A new record data rate has been claimed by researchers using the millimeter-wave (MMW) portion of the radio frequency spectrum – an astounding close to 20 Gbps over a distance of 13 kilometres.
The achievement was made by Facebook Connectivity Lab researchers with equipment consuming just 105 watts direct current (DC) power consumption at the transmitter and receiver.
The image above shows the transmitter; which uses custom-built MMW components attached to a commercial 2ft diameter parabolic antenna; installed in Southern California. The transmission used a bandwidth of 2 GHz, and according to the researchers, resulted in an overall spectral efficiency of 9.8 bits per second per Hertz.
So how fast is 20 Gbps?
It converts to 9,000 gigabytes (GB) per hour or 2.5 gigabytes per second. A standard definition movie is around 1GB to 2GB – so a single movie could in theory be fully downloaded in a little as less than half a second. But of course, in practice there’ll be far more than just one user accessing this resource. However, even with multiple users, the performance is very impressive.
“To put this in perspective, our demonstrated capacity is enough data to stream almost 1,000 ultra-high-definition videos at the same time,” says Abhishek Tiwari, an RF/MM-wave Product Engineer at Facebook Connectivity Labs.
Once fully developed, the technology will be used in conjunction with Aquila, Facebook’s solar powered drone. Aquila will play a role in providing affordable internet access to remote region throughout the world. The UAV had its first successful test flight in July this year.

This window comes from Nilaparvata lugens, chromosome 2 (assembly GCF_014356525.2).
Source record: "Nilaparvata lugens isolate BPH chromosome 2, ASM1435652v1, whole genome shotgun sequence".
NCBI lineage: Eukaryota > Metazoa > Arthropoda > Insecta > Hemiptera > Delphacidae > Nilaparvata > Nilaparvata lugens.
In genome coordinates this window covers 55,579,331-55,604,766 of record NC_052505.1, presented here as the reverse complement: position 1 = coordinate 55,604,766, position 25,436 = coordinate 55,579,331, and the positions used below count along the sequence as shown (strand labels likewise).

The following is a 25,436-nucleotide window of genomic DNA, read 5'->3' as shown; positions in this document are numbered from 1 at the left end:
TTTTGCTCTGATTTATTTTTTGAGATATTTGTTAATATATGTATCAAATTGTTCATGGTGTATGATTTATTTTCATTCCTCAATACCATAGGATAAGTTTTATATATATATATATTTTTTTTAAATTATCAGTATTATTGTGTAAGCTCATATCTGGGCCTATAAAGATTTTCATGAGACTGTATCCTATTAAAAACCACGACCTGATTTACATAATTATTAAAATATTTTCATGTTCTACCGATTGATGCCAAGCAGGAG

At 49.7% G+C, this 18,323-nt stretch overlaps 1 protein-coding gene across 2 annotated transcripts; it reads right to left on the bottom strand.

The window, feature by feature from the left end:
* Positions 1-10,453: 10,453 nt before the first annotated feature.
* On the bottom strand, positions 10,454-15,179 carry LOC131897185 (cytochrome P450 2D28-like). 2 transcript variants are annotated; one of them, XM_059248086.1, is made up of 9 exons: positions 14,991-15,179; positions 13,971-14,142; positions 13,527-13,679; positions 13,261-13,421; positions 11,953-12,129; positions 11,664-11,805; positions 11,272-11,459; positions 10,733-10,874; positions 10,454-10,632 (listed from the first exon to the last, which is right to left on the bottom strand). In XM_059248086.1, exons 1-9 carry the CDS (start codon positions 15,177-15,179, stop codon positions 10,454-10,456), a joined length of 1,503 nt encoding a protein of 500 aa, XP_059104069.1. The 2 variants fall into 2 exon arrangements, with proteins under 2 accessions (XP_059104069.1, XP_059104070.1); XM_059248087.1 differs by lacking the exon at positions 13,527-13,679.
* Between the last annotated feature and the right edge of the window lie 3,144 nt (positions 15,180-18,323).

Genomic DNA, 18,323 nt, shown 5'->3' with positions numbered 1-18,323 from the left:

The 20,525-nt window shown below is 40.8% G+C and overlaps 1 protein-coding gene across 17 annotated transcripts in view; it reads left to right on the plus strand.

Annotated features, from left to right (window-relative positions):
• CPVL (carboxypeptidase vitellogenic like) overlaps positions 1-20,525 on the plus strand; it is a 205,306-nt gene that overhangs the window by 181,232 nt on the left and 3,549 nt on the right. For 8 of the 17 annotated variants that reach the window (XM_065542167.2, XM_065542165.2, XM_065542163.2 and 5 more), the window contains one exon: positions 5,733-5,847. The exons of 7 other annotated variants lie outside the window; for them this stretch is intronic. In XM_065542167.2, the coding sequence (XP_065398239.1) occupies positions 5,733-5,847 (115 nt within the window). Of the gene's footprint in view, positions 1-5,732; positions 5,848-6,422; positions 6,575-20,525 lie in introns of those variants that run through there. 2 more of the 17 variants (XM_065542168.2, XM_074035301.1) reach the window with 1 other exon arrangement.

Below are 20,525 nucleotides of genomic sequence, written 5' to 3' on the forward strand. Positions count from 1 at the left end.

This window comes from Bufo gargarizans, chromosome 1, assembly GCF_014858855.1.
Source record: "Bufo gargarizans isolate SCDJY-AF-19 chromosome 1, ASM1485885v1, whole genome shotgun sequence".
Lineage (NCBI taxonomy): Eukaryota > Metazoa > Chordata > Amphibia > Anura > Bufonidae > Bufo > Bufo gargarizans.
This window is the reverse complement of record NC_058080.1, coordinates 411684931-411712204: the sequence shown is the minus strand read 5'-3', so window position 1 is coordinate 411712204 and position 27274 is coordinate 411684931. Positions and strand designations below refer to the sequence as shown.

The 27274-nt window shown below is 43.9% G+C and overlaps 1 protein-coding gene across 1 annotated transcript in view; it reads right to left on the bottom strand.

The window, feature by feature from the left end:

The Facebook team is now flight testing its first generation air-to-ground bidirectional MMW link on a Cessna aircraft flown at altitudes up to 20,000 feet.
But wait, there’s more.
20 Gbps is pretty darned fast, but the next generation of Facebook’s air-to-ground communication system will be capable of supporting 40 Gbps each way between an aircraft and a ground station. It’s expected this next generation technology will be flight-tested early next year.
“We will continue to push the limits of wireless capacity over long ranges while staying within the tough size, weight and power constraints of Aquila communication payloads,” states Mr. Tiwari.
You can read more about the team’s achievement along with all the technobabble here.